A Cowboy Needs a Horse

Did You Know? 5 Rootin’ Tootin’ Things You Need to Know About A Cowboy Needs a Horse

By Jim Fanning

Saddle up, pardners! Time to round up a few factoids as we go ridin’, ridin’ along with Walt Disney’s A Cowboy Needs a Horse. Celebrating 60 years of rocking horses and western song, this stylishly animated “special” is special indeed. With the gentle clip-clop-like cadence of the title tune, Disney animation tells the tale of a little boy who, while fast asleep, dreams his way into some well-loved cowboy tropes, including stopping a stagecoach-robbing bandit and saving a train from crashing off a blown-up trestle. True to the cowboy code, this lovable little cowpoke refuses all rewards, even a kiss from a pretty little girl. So pull on yer fancy boots and shiny spurs and let’s pan fer the pure gold nuggets that have made this animated adventure a real gem ever since its release six decades ago on November 6, 1956.

A Cowboy Needs a Horse

Like fellow animator Ward Kimball, Disney Legend Bill Justice was a talent Walt turned to when he wanted something different. During the 1950s, Bill directed several experimental shorts, created during a time when Disney cut back on production of animated shorts because of rising costs. Walt asked Justice to oversee some productions that would maintain quality Disney animation in short form but at a reduced expense. One of the results was A Cowboy Needs a Horse, a simple but stylish short that relied on strong design, a distinctive premise, and a captivating main character—all tied to an irresistible song. In addition to directing, Justice animated such key scenes as the boy waking up, the bed becoming a horse, the boy riding a horse, and the young cowpoke receiving his western props—each of them drawn in by an oversized animated pencil. Corralling the comical antics were veteran story artists Dick Kinney, who had gagged up many a cartoon starring Donald or Goofy, and Roy Williams, who was gaining fame as the Big Mooseketeer on the phenomenally popular Mickey Mouse Club television series.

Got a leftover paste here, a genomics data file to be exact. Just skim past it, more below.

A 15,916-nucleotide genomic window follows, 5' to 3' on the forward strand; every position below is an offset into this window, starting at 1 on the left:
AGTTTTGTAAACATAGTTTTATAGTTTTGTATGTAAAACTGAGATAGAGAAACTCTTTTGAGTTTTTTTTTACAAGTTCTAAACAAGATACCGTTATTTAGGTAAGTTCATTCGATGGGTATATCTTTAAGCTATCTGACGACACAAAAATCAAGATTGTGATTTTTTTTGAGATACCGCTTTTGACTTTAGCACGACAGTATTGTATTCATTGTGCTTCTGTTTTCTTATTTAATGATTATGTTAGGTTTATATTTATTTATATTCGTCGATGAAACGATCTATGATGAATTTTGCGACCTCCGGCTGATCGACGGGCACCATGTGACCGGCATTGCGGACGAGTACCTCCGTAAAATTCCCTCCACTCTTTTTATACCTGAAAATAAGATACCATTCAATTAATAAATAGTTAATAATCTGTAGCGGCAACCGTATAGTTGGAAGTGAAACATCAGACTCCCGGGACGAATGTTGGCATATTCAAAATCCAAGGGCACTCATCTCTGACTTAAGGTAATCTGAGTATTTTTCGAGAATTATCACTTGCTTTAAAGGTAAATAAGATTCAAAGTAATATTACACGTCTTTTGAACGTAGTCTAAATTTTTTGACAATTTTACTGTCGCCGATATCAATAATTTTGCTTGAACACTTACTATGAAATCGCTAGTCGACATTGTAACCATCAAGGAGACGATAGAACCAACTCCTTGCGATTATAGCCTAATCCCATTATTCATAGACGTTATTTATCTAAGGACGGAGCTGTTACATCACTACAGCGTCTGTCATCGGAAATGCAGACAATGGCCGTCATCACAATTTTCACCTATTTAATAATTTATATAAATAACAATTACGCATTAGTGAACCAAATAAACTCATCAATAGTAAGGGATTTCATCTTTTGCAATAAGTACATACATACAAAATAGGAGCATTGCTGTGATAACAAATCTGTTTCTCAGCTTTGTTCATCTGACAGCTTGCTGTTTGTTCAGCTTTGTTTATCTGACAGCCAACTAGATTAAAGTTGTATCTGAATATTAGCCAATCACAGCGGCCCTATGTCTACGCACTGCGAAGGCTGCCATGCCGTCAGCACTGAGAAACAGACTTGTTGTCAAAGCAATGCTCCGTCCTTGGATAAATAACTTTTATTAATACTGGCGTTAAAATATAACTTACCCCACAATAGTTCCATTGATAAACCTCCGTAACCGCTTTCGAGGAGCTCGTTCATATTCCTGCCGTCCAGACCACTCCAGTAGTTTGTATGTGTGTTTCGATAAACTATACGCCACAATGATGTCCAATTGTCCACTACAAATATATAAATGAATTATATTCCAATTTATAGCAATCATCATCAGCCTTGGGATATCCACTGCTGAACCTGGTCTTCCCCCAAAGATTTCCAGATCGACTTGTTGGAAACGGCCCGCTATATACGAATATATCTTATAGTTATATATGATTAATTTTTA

A Cowboy Needs a Horse

Beginning in 1953, with Adventures in Music: Melody, Walt began producing animated shorts with highly stylized designs. Unlike his more traditional animated films, these visually sophisticated shorts drew on modern design and contemporary styles for a more graphic look. The supreme example is the Academy Award®-winning Toot, Whistle, Plunk and Boom (1953)—but A Cowboy Needs a Horse is also among these artistic experiments. Abstract shapes combine with stylized designs to form impressionistic mesas, canyons, and deserts, and bold color choices, such as burnt sienna skies, help tell this whimsically western yarn. While the backgrounds—the long pan background of the mid-century modern penthouse that begins and ends the film is a work of art itself—are credited to old hands Ralph Hulett and Al Dempster, Justice relied on his frequent collaborator, Xavier “X” Atencio, who is credited with layout and styling, to create the modernist-design eye candy. In 1965, Walt asked both Justice and Atencio to lend their talents to WED Enterprises, Inc. (now known as Walt Disney Imagineering), where, in addition to many other attractions, they brought their Disney artistry to Pirates of the Caribbean.

A Cowboy Needs a Horse album

The lullaby-like title tune was written by Billy Mills, a prolific Big Band leader who reportedly made 10,000 radio performances, and Paul Mason Howard, composer of such hits as “Shrimp Boats.” The song was recorded by Fess Parker (star of Walt Disney’s “Davy Crockett”) on Disneyland Records (now known as Walt Disney Records) and Jimmie Dodd, the head Mouseketeer on the Mickey Mouse Club TV series, as well as famed singing cowboy star Roy Rogers, who had narrated the “Pecos Bill” segment of Walt Disney’s Melody Time (1948). The score, by turns evocative, exciting, and gently satirical, was composed by Disney Legend George Bruns.

Mickey Mouse Club Fun With Music Day

The title song from A Cowboy Needs a Horse was performed on “Fun With Music Day” (plain old Monday to non-Mouseketeers) on the Mickey Mouse Club TV series. Originally broadcast on December 5, 1955—almost an entire year before the animated short was released to theatres. This production number paralleled the basic format of the cartoon, with Mouseketeer Dennis Day at first fast asleep in bed and then dreaming of life as a cowboy in a stylized western set complete with dancing cactus plants (full body costumes with Dennis’ fellow Mouseketeers inside). By the way, Mouseketeers, the famed Mickey Mouse Club title sequence was directed by A Cowboy Needs a Horse director Bill Justice.

On the March 27, 1959, episode of Walt Disney Presents, entitled “Toot, Whistle, Plunk and Boom,” Walt showcased not only the Oscar®-winning short of the same name but also other music-centric cartoons, including A Cowboy Needs a Horse. All-new animation was created to introduce the short, including our little cowpoke—who we learn is named “Johnny”— panning for gold with a frying pan in the kitchen sink. Later generations were introduced to this unique little horse opera on Disney Channel and on the popular Walt Disney Home Video Sing Along Songs series—because as the title tune says, “the good Lord knows that a cowboy’s gotta keep ridin’, ridin’ along.”